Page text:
Photo Credit: Chris Valentine
With continued boil water notices and flooding reports, restaurant owners report a 40% decrease in revenue causing fears for business equal to or greater than COVID era.
Jackson restaurant owners are urging the public to come in and dine as business has taken yet another major hit from the the city’s water crisis.
“It’s been astronomical,” said Steven O’Neill Managing Partner of The Manship in Jackson. “When it comes to business, the boil water notices aren’t so bad. We’ve been dealing with them for years. This time is different, with the infrastructure failure. The problem we now face is public perception.”
O’Neill said throughout his years in the Jackson restaurant business, he has never seen traffic from patrons be impacted as much as it has been over these last six weeks, from a situation like this. He said usually when there is a problem in Jackson, be it crime, water or something else, there is still a steady stream of diners who will choose these restaurants to visit.
“Now, we have diners from other areas that simply will not come back to Jackson because they don’t feel safe” said O’Neill.
John Miller of Johnny T’s Bistro and Blues said they also saw a drop in patrons more so when the water infrastructure came into question which caused customers to choose elsewhere.
“You have to fix the problem and then instill confidence in the consumer,” said John.
While water concerns are still prominent among the city of Jackson as a whole, restaurants have been going above and beyond to ensure that patrons do not need to be concerned about their health when coming in for a meal.
“Every restaurant that I know is doing everything they can to make sure everyone has the best and safest experience possible,” said O’Neill.
At Johnny T’s, he said, they try to make it visible when they are opening bags of ice or grabbing canned sodas for customers, just so they know that they are keeping to the recommended guidelines while the boil water notice stays in place.
Measures include buying outside ice and water to prepare meals and wash hands, as well as canned and bottled drinks for diners to purchase with their meals.
O’Neill said due to inflationary influences, the costs of those things are significantly higher than what is normal for those goods. He used the phrase “1,000 percent higher.”
“It probably costs us an extra $300 a day to provide the ice and beverages, and more on the weekends,” said John.
He said additional payroll has to be made now, because they have to open earlier to boil water.
O’Neill added that paying a staff during these difficult times, to ensure they can stay on when things get back to the busier times, proves to be an even bigger challenge with the massive loss in revenue.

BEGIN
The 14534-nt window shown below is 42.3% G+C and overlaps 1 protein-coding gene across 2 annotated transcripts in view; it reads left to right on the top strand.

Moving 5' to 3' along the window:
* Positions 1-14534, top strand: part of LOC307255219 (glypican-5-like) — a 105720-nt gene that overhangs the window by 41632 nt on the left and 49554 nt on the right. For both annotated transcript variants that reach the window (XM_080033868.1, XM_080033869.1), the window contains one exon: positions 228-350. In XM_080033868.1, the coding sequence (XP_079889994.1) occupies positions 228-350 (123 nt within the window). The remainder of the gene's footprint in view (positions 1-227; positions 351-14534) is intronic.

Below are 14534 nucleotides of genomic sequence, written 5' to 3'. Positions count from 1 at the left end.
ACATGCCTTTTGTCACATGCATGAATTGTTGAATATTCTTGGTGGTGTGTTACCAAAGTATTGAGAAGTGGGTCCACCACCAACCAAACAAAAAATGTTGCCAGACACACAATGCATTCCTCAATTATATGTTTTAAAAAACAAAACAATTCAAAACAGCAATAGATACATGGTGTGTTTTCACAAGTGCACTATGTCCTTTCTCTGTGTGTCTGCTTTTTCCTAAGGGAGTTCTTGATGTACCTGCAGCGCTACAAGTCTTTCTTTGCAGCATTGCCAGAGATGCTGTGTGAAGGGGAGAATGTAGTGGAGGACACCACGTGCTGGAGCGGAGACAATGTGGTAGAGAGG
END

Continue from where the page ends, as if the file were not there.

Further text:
Restaurants in Jackson can employ upwards of 60 individuals. If those establishments were to close, that would only cease the income of hundreds of people, increasing the impacts of poverty an even more Jacksonians.
“Everyone has really joined together over here and become a team player,” said John. “We not only use the water we purchase for service, but our employees are welcome to it if they need it, or know someone elderly that might need it.
John encouraged the public that as you come and dine, to be patient and kind to the workers who are there because everyone is exhausted.
“Give us patience, be kind with those that are working, eat local, support local, that’s really important right now, to make the effort to support local restaurants,” said John.
In an effort to encourage the public to keep these businesses thriving in the face of water difficulties, Lt. Governor Delbert Hosemann will be visiting several Fondren area businesses on Friday night.
“This is happening TODAY (Friday, 9/9)! We can’t visit all our restaurants in Jackson at once, so we’re starting with these 5. Let’s all pitch in to help get our restaurant industry through this crisis,” said Hosemann on social media. “If you can’t join us today, consider visiting a Jackson restaurant this weekend.”
“I think what the Lt. Governor is doing is fantastic,” said John. “This is a joint effort from everybody. We need to get through this and come back better than before.”
“I am imploring people to come and dine in Jackson. We can’t do this for months, we can barely do this for a few weeks and we are now on week six,” said O’Neill.
As restaurant owners beg patrons to visit, they are seeking other means of economic assistance. O’Neill said they were advised to take out Emergency Injury Disaster Loans. Visit Jackson has also offered a grant program for applicants to receive up to $1,000 in assistance. O’Neill said, while it is appreciated, that amount won’t cover more than one third of one weeks expenses for many of these restaurants.
O’Neill said he fears what will happen of these restaurants don’t make it out of this season.
“If these restaurants disappear you’ll see a rise in poverty with people losing their jobs and the Tri-County area will ultimately suffer greatly if Jackson ceases to be what it is,” said O’Neill.